Next has been accused of destroying vital documents related to an equal pay claim worth up to £200m being brought by store staff.
Law firm Leigh Day, which is acting for 330 shop workers, says destruction of the paperwork is a breach of an employment tribunal order instructing Next to keep it safe.
A tribunal hearing set for 12 January will decide what happened to the documents and if Next should face any penalty. Leigh Day says the retailer could face a “strike-out order” under which it would lose the right to defend itself against any equal pay claims.
Elizabeth George, a barrister in the employment team at Leigh Day, said it was “fundamental to a fair hearing of this case” that neither side destroy documents they knew, or should have known, were highly relevant to the other’s case.
The group of Next shop workers, who are mostly women, argue their work is no less demanding than that of their male colleagues in the warehouses who, on average, earn between £2 and £6 more per hour.
Next employs 25,000 store staff across 500 stores in the UK and Ireland. If all eligible staff joined the claim, the potential cost could be £200m.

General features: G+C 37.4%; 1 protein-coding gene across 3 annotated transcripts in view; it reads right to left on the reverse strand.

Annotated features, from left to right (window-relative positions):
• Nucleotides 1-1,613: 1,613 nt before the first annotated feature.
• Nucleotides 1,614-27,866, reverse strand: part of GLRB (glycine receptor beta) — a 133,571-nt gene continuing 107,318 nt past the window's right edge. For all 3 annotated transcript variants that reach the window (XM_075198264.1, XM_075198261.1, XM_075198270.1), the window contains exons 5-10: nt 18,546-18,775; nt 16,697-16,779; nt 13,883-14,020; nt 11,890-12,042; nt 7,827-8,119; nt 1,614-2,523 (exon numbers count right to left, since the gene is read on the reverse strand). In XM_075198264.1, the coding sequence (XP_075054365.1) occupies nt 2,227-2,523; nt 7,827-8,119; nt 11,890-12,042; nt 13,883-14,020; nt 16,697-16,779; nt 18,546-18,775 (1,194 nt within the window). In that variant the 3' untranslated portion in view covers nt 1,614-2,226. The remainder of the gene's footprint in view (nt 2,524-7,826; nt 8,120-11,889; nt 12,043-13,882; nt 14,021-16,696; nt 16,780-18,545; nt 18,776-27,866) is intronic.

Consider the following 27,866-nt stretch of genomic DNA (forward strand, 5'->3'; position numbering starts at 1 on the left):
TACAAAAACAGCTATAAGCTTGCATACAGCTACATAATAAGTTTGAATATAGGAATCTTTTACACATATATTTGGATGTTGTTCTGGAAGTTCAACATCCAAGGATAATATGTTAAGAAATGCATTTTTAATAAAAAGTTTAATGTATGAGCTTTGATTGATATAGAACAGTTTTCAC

One shop worker who has been employed by Next for more than 10 years said: “When I was told exactly how much higher the warehouse pay was, I was shocked and angry and felt extremely undervalued.
“To find out now that Next may have destroyed important documents is yet another blow. I feel angry and betrayed and have now lost all respect for the company.”
Next said it had not destroyed documents in breach of a tribunal order.
“Next is therefore confident that any application for a ‘strike-out order’ will not succeed, as it is meeting all of its obligations under the tribunal process,” a spokesman for the company said. “Next will continue to defend itself vigorously in this claim.”
The cases could result in payouts of billions of pounds from retailers if the shop workers are successful.